Lesson learned: Email can wait when you’re making memories.
“You might see snow tonight.” For me, this was a first. I had never heard this phrase on summer vacation. The fellow checking us in making this statement with anticipation, eager to have us see something new – in June – at his resort.
Each year, we’re blessed to take a week-long vacation with our (very small) extended family. We always travel somewhere in the country. Usually, someplace most of us have not been to. Thanks to these vacations, my kids have grown close to their only two cousins, and our families have all realized the importance of taking time off to enjoy coffee, good food and the occasional pit-stop for donuts.
These traditions are special. But none of them would be as wonderful if I didn’t have the policy to take vacations without email and resist any urge to check it.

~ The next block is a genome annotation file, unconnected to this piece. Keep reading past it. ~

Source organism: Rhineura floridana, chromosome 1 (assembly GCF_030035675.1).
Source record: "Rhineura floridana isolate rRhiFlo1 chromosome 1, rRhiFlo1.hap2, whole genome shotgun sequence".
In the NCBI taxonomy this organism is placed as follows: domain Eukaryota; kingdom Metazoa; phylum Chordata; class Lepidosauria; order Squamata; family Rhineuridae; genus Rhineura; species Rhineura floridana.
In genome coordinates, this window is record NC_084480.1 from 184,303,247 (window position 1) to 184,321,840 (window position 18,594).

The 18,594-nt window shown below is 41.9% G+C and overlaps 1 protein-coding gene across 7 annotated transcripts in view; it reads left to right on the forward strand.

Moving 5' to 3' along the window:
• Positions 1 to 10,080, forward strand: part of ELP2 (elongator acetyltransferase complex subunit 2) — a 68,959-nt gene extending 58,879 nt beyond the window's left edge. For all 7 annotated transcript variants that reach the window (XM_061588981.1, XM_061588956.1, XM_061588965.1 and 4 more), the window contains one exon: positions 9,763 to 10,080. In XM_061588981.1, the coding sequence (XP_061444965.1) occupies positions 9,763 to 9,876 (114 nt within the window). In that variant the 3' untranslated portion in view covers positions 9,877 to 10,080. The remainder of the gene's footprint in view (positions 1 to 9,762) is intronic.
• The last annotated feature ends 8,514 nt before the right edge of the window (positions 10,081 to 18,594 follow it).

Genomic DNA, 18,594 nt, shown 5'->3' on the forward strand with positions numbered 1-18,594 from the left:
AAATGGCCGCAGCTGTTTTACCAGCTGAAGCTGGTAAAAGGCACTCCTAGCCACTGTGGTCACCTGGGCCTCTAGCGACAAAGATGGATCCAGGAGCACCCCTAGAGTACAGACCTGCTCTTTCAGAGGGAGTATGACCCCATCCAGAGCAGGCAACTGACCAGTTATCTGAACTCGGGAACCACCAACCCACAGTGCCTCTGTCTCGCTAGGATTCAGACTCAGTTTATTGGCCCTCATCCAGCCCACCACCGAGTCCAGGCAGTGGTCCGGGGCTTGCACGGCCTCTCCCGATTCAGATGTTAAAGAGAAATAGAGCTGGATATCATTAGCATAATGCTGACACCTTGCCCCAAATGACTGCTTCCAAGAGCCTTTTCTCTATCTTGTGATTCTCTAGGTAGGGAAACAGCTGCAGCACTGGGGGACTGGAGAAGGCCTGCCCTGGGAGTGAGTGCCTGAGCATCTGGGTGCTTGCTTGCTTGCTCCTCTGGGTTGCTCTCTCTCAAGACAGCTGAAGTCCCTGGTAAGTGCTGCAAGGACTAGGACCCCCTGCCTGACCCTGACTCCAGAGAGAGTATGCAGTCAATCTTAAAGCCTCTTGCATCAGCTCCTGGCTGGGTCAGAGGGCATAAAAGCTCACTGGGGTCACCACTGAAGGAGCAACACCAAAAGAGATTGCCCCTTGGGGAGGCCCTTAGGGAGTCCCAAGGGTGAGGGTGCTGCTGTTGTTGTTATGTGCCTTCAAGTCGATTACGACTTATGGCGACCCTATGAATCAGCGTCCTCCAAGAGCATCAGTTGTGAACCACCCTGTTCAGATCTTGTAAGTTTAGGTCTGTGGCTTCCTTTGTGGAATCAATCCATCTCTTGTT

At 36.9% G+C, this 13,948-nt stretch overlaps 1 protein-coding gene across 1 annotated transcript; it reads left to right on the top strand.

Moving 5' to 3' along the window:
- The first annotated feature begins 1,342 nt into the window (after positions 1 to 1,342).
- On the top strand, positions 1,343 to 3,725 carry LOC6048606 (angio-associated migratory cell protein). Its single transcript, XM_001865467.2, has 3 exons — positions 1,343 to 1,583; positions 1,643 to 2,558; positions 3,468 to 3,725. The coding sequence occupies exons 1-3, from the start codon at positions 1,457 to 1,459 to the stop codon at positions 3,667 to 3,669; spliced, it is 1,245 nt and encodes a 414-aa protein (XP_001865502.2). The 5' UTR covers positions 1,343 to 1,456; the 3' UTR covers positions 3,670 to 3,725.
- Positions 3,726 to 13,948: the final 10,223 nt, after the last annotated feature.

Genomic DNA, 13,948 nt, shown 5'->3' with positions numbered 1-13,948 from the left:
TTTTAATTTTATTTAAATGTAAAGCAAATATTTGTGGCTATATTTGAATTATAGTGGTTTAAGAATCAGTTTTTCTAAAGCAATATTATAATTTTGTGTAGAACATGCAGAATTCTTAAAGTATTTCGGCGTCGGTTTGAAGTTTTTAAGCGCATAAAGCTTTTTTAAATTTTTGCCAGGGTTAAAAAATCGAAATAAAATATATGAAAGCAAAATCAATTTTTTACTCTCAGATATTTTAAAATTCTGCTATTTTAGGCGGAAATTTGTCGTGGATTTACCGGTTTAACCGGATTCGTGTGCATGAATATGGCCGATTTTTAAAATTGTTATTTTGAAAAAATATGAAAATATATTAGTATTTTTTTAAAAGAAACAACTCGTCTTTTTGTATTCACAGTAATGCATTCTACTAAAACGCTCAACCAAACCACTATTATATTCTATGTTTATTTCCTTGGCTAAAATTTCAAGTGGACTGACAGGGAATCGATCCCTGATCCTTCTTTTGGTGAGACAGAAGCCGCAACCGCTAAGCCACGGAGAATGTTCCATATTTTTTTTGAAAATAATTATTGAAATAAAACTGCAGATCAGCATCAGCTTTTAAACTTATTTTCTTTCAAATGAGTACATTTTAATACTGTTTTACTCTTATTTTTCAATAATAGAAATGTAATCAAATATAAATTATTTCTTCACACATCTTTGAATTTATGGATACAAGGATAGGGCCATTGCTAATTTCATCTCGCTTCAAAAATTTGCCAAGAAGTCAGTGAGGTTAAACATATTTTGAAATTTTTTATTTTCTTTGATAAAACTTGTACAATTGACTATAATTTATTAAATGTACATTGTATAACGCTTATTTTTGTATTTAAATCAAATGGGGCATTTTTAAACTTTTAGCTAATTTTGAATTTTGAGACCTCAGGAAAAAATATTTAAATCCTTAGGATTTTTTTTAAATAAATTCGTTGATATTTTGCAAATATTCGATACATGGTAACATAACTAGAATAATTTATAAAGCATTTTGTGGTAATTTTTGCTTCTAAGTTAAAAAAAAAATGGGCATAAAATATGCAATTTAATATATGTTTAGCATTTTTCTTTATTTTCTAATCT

This year, we traveled to Hancock, Massachusetts. Nobody had ever visited the region – except for me, during a quick college trip, I took to Rensselaer Polytechnic Institute in nearby Troy, New York.
Our itinerary, unlike previous years’ elaborate daily schedule, was wide open this year. Our only rule was simple – one day we’d drive somewhere, the next we’d rest. Rinse, repeat and hopefully relax.
Among many great experiences during our vacation, we stopped by the Sugar Shak and Orvis in Manchester, Vermont. We also watched a theater performance in Chatham, New York. We enjoyed listening to my daughter laugh really hard at her cousin’s jokes.
Our longest trek took us to Boston, where we enjoyed the Freedom Trail, tourist sites such as the USS Constitution and Paul Revere’s home, and of course, topped it off with a trip to Mike’s Pastries.
Although we didn’t see snow, we had a great time together, made more memories, and were able to truly relax.
For this vacation, the decision to unplug paid off yet again.